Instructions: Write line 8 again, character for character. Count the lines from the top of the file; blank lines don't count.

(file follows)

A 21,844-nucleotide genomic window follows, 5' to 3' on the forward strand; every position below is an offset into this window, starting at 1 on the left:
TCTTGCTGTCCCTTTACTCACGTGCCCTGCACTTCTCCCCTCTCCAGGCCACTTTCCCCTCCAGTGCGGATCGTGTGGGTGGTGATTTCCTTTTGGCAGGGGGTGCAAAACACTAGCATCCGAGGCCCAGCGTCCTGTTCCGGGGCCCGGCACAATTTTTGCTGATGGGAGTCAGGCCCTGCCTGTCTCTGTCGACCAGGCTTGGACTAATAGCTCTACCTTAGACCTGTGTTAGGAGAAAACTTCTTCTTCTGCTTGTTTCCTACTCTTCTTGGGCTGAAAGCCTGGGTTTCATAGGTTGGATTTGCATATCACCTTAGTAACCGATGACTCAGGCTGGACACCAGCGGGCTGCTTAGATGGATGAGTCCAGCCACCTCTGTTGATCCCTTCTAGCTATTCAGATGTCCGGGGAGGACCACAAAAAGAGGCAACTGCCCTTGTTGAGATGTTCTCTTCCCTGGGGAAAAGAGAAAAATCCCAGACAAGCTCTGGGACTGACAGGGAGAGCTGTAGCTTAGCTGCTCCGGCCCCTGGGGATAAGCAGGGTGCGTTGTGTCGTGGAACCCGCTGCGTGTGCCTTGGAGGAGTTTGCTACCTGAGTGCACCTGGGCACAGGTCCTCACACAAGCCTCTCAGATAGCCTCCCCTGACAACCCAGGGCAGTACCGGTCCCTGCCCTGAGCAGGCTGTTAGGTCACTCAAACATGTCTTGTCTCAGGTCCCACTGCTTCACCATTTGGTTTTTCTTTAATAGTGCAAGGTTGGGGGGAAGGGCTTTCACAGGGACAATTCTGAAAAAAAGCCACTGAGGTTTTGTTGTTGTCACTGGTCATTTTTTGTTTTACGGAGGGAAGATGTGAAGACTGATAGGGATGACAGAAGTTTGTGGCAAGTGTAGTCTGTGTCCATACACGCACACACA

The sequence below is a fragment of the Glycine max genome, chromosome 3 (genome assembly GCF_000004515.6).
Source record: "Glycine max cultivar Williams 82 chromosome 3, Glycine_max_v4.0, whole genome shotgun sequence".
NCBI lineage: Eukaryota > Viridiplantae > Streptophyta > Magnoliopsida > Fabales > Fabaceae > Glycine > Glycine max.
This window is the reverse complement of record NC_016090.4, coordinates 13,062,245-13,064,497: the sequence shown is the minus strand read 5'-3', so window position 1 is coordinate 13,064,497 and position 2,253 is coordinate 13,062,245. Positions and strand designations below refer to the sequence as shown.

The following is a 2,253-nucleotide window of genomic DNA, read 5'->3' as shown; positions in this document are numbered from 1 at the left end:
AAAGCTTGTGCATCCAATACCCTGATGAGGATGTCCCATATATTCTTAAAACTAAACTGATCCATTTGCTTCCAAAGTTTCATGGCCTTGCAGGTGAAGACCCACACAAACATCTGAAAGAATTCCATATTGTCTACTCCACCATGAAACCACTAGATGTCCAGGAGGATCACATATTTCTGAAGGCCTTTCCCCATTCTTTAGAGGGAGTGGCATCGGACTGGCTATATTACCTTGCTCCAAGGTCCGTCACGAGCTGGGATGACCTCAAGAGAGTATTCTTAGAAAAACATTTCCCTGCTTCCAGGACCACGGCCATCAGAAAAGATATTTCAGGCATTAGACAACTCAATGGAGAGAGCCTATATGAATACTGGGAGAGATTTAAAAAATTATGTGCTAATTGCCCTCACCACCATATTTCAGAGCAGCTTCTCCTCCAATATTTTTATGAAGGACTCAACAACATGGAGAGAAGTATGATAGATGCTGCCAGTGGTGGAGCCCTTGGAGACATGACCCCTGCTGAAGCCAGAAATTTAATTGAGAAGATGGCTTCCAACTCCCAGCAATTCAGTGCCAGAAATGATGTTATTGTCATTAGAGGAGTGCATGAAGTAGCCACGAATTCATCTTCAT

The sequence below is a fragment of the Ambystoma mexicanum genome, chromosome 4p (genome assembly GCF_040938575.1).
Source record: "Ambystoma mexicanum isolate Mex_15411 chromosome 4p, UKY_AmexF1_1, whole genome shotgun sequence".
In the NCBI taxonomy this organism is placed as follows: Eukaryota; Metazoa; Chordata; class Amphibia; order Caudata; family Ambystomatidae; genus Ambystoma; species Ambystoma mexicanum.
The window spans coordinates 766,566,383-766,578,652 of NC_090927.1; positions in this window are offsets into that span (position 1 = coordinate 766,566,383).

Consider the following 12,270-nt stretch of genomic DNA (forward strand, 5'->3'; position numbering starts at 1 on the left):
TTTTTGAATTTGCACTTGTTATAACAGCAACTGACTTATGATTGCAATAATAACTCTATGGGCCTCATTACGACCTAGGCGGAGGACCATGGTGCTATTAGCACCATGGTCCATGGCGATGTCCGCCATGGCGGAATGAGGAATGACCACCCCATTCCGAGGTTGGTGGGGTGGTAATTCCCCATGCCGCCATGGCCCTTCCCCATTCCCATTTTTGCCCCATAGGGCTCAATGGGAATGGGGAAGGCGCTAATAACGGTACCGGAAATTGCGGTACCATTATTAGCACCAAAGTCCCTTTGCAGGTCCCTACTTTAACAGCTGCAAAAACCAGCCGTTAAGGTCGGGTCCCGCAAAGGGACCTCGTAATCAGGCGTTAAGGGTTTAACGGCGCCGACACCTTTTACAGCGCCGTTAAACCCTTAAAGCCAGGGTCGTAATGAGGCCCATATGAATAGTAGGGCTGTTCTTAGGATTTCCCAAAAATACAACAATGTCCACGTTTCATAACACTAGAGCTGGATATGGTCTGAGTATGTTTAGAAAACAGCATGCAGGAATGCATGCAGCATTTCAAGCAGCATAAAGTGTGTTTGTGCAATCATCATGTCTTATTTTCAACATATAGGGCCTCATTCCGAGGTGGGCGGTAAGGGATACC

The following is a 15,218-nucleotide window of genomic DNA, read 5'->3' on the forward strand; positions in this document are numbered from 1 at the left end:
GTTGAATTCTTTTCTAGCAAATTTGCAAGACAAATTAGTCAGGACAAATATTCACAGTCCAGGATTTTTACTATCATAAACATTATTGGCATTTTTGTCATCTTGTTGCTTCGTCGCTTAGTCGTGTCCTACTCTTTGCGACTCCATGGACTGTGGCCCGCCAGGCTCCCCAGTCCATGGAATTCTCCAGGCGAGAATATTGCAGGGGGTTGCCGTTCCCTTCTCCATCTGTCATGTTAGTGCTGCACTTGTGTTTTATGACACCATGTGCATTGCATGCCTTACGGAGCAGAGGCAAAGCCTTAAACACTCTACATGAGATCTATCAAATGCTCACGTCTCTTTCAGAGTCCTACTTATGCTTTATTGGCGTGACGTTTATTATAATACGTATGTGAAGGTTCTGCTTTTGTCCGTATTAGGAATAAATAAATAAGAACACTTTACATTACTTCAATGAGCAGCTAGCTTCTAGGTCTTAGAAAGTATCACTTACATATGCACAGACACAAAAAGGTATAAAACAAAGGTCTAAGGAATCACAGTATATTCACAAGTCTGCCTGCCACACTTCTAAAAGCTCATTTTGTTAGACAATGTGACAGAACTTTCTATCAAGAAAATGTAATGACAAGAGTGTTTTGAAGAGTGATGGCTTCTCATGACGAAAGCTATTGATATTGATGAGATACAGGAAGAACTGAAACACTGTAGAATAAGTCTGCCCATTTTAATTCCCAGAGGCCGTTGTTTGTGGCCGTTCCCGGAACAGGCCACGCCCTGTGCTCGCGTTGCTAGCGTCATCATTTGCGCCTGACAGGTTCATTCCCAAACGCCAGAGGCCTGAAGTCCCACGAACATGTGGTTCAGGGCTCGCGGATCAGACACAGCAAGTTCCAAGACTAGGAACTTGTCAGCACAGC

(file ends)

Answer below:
AAAGCTTGTGCATCCAATACCCTGATGAGGATGTCCCATATATTCTTAAAACTAAACTGATCCATTTGCTTCCAAAGTTTCATGGCCTTGCAGGTGAAGACCCACACAAACATCTGAAAGAATTCCATATTGTCTACTCCACCATGAAACCACTAGATGTCCAGGAGGATCACATATTTCTGAAGGCCTTTCCCCATTCTTTAGAGGGAGTGGCATCGGACTGGCTATATTACCTTGCTCCAAGGTCCGTCACGAGCTGGGATGACCTCAAGAGAGTATTCTTAGAAAAACATTTCCCTGCTTCCAGGACCACGGCCATCAGAAAAGATATTTCAGGCATTAGACAACTCAATGGAGAGAGCCTATATGAATACTGGGAGAGATTTAAAAAATTATGTGCTAATTGCCCTCACCACCATATTTCAGAGCAGCTTCTCCTCCAATATTTTTATGAAGGACTCAACAACATGGAGAGAAGTATGATAGATGCTGCCAGTGGTGGAGCCCTTGGAGACATGACCCCTGCTGAAGCCAGAAATTTAATTGAGAAGATGGCTTCCAACTCCCAGCAATTCAGTGCCAGAAATGATGTTATTGTCATTAGAGGAGTGCATGAAGTAGCCACGAATTCATCTTCAT